NOC communications

Sean Donelan SEAN at SDG.DRA.COM
Mon Jul 13 18:12:14 UTC 1998

>Having a different number/email address on your AS than what's on your
>domain name might solve some of these problems- it might not.  Being much
>more aggressive and outwardly unfriendly to people who call the number on
>your AS records becomes realistic if you have distinctly declared it for
>NOC communications only.

Please define "NOC communications only."  Are Smurf reports considered
NOC communications. How about Spam reports, spoofing addresses, or 
web pages being down? How about "I can't get through (i.e. I didn't want
to wait) to your regular number so I called this one."

Fact of the matter is every piece of contact information I have listed
in ARIN's database or on a public web page has ended up on a junk
mailing/calling list.  The contact information which I only give
out directly to other NOCs has NEVER been abused.

Perhaps we should ask GTE Superpages, UUNET telemarketing, and Bull's Eye
Target E-mail why do they use these particular set of contacts for
their marketing efforts?

>I disagree with your point that NOC-to-NOC communications should ever be
>forwarded to a general number, even with adequate training.

Is there a Turing test for contact information?  There are organizations
with extremely good communication operations which provide even better
service than calling your favorite NOC engineer directly.  Unfortunately
they are rare, and as you pointed out, tend to only last as long as
the next re-organization plan.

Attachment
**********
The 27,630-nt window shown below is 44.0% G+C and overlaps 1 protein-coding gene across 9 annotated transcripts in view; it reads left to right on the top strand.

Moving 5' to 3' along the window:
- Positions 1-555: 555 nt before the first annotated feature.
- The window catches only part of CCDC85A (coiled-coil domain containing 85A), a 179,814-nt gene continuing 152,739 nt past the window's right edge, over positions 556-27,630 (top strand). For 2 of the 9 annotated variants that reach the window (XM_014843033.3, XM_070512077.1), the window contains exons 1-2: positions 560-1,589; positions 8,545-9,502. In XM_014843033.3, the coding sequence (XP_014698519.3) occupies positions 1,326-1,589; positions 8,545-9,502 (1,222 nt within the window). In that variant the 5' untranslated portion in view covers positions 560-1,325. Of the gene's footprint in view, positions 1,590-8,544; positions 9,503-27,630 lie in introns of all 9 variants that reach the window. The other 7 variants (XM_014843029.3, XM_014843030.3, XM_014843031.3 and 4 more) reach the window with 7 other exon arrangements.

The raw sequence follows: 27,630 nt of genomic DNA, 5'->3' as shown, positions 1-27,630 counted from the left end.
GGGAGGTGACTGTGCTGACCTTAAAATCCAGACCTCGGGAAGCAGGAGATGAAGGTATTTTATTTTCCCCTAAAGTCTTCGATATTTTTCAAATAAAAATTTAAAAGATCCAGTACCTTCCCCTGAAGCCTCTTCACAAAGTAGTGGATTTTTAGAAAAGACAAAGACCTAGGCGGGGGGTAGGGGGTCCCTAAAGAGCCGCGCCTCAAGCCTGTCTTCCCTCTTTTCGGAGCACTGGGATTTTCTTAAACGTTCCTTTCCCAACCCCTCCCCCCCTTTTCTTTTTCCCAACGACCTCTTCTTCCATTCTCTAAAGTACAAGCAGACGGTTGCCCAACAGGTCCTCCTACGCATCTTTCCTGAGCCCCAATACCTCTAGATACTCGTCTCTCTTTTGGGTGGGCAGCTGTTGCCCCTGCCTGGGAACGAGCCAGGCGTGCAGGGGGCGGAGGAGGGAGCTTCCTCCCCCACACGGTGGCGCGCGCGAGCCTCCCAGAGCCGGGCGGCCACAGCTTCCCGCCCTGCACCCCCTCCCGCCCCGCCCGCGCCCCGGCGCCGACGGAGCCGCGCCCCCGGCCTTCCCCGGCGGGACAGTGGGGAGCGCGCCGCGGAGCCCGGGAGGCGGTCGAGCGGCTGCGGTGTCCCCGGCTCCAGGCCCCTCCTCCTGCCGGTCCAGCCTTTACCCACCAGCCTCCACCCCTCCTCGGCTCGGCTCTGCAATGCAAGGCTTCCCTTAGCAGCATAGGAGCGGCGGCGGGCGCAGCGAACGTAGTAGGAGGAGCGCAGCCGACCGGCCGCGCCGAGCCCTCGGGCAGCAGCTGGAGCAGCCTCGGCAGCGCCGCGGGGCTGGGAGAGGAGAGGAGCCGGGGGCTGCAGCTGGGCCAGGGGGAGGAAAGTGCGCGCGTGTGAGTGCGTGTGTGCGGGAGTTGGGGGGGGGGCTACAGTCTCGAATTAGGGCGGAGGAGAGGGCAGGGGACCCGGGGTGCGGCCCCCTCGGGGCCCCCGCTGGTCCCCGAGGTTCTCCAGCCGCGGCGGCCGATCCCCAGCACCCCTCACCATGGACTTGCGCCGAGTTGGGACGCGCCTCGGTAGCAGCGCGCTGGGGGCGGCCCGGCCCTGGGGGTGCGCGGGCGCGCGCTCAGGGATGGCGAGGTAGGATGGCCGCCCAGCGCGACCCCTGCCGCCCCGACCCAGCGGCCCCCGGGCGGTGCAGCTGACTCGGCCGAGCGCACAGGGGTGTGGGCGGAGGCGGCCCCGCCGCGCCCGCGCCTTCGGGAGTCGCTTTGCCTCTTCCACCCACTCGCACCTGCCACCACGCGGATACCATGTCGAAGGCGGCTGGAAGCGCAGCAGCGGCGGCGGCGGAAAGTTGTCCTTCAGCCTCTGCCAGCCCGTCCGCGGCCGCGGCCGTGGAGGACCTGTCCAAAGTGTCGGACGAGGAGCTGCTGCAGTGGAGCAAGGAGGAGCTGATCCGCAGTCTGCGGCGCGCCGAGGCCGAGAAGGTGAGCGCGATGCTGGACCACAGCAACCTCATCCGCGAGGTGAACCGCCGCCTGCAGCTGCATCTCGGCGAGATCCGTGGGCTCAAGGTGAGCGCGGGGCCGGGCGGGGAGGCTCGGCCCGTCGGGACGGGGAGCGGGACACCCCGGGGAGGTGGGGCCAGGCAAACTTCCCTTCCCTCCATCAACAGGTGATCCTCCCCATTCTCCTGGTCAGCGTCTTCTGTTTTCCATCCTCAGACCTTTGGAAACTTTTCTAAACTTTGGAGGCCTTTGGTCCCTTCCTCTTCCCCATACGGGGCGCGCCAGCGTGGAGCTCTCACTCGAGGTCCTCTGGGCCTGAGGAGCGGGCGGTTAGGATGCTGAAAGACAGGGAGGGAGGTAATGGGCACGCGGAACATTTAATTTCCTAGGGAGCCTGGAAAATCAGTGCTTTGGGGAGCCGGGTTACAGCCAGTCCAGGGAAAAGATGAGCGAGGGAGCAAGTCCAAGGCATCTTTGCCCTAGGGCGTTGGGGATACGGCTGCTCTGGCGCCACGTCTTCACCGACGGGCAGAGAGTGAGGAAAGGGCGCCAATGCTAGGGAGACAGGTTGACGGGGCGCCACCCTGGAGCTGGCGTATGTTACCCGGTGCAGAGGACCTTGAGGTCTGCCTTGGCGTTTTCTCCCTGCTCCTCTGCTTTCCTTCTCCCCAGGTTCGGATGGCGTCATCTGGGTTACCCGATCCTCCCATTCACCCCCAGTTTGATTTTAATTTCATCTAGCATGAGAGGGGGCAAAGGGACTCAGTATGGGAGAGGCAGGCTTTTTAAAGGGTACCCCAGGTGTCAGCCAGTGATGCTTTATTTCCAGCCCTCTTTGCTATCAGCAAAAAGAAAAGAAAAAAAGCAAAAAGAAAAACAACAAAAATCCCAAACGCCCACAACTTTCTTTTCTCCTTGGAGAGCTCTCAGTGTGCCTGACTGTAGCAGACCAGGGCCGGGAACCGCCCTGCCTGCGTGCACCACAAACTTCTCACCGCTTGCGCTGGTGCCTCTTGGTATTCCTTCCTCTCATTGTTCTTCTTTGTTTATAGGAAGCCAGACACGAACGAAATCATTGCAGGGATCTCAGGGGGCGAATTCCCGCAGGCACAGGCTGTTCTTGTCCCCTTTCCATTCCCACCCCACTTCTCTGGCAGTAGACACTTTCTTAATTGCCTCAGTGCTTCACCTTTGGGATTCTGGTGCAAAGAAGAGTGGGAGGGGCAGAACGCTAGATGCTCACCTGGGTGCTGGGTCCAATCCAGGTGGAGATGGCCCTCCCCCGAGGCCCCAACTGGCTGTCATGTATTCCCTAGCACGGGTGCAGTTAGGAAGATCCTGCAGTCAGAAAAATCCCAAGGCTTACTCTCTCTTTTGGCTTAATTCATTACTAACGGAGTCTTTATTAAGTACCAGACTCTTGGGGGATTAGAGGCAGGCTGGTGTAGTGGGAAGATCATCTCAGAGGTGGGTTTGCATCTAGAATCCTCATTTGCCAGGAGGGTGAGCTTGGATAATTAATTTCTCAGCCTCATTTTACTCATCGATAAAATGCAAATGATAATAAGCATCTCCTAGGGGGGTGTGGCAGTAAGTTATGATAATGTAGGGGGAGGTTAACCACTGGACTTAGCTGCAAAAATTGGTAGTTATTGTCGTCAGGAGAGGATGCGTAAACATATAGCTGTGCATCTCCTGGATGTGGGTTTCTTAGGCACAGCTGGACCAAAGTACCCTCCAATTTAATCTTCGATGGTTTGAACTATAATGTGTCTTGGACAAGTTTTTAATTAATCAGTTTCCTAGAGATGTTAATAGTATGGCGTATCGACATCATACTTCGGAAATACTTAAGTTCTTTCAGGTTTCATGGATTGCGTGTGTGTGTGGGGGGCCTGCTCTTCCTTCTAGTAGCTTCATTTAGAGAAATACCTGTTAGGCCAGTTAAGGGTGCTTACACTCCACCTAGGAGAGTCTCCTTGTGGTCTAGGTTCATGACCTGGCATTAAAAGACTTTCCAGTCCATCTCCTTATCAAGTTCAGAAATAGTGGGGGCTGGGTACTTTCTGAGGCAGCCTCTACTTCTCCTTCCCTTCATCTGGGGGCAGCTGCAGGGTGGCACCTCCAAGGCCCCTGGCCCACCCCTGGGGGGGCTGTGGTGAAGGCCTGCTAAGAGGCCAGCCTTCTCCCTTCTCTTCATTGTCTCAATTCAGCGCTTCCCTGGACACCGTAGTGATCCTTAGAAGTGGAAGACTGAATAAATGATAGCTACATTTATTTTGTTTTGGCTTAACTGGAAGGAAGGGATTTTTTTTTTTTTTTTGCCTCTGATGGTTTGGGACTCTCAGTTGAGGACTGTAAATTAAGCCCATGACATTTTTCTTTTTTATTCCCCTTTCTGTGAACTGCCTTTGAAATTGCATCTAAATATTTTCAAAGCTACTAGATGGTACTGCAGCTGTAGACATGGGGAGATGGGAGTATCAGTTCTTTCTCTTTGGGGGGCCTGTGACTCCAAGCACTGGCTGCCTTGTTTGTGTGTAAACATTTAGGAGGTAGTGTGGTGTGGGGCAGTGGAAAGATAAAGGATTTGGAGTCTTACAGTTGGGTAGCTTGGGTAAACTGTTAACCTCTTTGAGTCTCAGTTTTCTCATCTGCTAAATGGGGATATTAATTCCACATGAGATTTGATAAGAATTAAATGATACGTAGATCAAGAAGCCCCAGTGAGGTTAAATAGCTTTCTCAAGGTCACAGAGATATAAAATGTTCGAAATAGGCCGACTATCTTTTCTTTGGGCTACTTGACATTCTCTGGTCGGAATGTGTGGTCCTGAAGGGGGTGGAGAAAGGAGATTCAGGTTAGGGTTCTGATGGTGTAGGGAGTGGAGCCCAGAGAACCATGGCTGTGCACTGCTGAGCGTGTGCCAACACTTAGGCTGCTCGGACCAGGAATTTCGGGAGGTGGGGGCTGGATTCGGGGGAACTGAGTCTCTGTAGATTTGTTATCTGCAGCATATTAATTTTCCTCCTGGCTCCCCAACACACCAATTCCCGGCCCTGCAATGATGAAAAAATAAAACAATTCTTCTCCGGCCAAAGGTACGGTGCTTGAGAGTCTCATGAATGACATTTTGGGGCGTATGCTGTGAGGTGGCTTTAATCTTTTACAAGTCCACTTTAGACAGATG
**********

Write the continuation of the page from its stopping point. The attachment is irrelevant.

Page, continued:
>My point exactly - we all have proof that the current system doesn't work
>very well.

If it doesn't affect the share price, it seems like the management of most
major ISPs could care less.  This is, was, and always will be a management
problem.  We can come up with all the clever technical ideas to try to
address reasons management gives for not doing something.  But until
some clever analysist decides this is an issue that can affect earnings,
e.g. the Y2000 issue, not much is going to happen.

>We already have a central authority that collects two perfectly good points
>of information about each AS in North America (supposedly.)

Yeah, right.  

   Dear Sprint, Vab is gone.  Since you have not updated your contact
   information in a prompt fashion, your AS numbers will be withdrawn
   at Midnight.  Have a nice day.

As far as most provider's are concerned there is no penalty for having
out of date or bogus contact information.  They view it as just one more
added cost, and something that only benefits their competitors and not
themselves.  That is until they read about themselves on the front-page
of the New York Times.  Then the managers start yelling at the engineers
"Why didn't you tell us it was a problem."

Well, I think I've flogged this dead horse enough this time.  Maybe
we can have this discussion again in another six months.
Sean Donelan, Data Research Associates, Inc, St. Louis, MO
  Affiliation given for identification not representation

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